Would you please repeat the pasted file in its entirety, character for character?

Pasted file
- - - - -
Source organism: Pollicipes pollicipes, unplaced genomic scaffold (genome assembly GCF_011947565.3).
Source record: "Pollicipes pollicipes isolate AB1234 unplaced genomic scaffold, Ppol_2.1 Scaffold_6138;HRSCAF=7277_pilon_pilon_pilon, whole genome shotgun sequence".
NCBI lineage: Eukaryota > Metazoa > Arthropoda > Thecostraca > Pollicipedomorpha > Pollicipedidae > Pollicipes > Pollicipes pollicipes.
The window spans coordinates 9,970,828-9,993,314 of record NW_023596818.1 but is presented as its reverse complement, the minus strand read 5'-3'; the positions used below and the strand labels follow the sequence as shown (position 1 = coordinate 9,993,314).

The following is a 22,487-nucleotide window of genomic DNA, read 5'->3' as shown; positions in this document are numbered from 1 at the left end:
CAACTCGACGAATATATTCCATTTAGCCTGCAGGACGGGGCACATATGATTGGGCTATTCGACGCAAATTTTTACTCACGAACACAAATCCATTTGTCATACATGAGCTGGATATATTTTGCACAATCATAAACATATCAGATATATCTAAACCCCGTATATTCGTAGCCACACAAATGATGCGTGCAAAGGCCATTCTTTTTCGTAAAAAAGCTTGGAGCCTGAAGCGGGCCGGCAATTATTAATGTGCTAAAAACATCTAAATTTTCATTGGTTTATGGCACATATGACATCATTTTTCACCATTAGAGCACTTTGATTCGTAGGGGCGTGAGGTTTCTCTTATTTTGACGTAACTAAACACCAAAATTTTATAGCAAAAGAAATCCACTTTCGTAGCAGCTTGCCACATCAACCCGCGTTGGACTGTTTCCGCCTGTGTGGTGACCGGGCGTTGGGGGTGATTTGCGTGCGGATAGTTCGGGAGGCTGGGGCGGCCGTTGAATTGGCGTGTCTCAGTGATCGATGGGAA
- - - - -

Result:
Source organism: Pollicipes pollicipes, unplaced genomic scaffold (genome assembly GCF_011947565.3).
Source record: "Pollicipes pollicipes isolate AB1234 unplaced genomic scaffold, Ppol_2.1 Scaffold_6138;HRSCAF=7277_pilon_pilon_pilon, whole genome shotgun sequence".
NCBI lineage: Eukaryota > Metazoa > Arthropoda > Thecostraca > Pollicipedomorpha > Pollicipedidae > Pollicipes > Pollicipes pollicipes.
The window spans coordinates 9,970,828-9,993,314 of record NW_023596818.1 but is presented as its reverse complement, the minus strand read 5'-3'; the positions used below and the strand labels follow the sequence as shown (position 1 = coordinate 9,993,314).

The following is a 22,487-nucleotide window of genomic DNA, read 5'->3' as shown; positions in this document are numbered from 1 at the left end:
CAACTCGACGAATATATTCCATTTAGCCTGCAGGACGGGGCACATATGATTGGGCTATTCGACGCAAATTTTTACTCACGAACACAAATCCATTTGTCATACATGAGCTGGATATATTTTGCACAATCATAAACATATCAGATATATCTAAACCCCGTATATTCGTAGCCACACAAATGATGCGTGCAAAGGCCATTCTTTTTCGTAAAAAAGCTTGGAGCCTGAAGCGGGCCGGCAATTATTAATGTGCTAAAAACATCTAAATTTTCATTGGTTTATGGCACATATGACATCATTTTTCACCATTAGAGCACTTTGATTCGTAGGGGCGTGAGGTTTCTCTTATTTTGACGTAACTAAACACCAAAATTTTATAGCAAAAGAAATCCACTTTCGTAGCAGCTTGCCACATCAACCCGCGTTGGACTGTTTCCGCCTGTGTGGTGACCGGGCGTTGGGGGTGATTTGCGTGCGGATAGTTCGGGAGGCTGGGGCGGCCGTTGAATTGGCGTGTCTCAGTGATCGATGGGAA